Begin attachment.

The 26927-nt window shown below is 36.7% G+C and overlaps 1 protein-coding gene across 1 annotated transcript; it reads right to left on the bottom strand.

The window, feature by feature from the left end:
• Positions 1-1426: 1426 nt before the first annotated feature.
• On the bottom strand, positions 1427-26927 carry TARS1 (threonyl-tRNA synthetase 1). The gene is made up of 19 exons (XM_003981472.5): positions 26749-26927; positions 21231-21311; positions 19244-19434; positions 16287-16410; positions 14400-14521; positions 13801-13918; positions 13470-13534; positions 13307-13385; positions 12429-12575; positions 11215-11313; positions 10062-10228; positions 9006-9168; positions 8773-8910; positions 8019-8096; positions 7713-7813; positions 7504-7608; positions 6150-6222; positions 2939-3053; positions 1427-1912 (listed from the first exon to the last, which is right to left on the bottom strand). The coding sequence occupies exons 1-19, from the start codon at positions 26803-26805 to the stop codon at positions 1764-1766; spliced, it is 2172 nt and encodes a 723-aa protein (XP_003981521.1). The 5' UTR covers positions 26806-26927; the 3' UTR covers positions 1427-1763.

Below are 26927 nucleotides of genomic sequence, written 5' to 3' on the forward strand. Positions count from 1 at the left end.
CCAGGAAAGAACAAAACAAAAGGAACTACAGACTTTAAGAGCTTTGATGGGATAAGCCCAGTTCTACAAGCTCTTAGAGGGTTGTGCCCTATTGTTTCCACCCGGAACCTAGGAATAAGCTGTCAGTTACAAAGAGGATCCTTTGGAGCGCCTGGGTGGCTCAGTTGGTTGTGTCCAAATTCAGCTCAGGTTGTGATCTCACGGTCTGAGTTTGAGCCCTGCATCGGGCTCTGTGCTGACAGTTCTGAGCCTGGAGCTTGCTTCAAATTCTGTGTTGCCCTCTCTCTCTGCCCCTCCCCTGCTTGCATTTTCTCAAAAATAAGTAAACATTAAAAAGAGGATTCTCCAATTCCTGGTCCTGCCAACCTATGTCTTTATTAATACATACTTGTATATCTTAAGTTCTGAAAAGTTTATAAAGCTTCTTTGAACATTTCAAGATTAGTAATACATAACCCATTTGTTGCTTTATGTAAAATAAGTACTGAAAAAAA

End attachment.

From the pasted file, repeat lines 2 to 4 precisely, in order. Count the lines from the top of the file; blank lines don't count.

The window, feature by feature from the left end:
• Positions 1-1426: 1426 nt before the first annotated feature.
• On the bottom strand, positions 1427-26927 carry TARS1 (threonyl-tRNA synthetase 1). The gene is made up of 19 exons (XM_003981472.5): positions 26749-26927; positions 21231-21311; positions 19244-19434; positions 16287-16410; positions 14400-14521; positions 13801-13918; positions 13470-13534; positions 13307-13385; positions 12429-12575; positions 11215-11313; positions 10062-10228; positions 9006-9168; positions 8773-8910; positions 8019-8096; positions 7713-7813; positions 7504-7608; positions 6150-6222; positions 2939-3053; positions 1427-1912 (listed from the first exon to the last, which is right to left on the bottom strand). The coding sequence occupies exons 1-19, from the start codon at positions 26803-26805 to the stop codon at positions 1764-1766; spliced, it is 2172 nt and encodes a 723-aa protein (XP_003981521.1). The 5' UTR covers positions 26806-26927; the 3' UTR covers positions 1427-1763.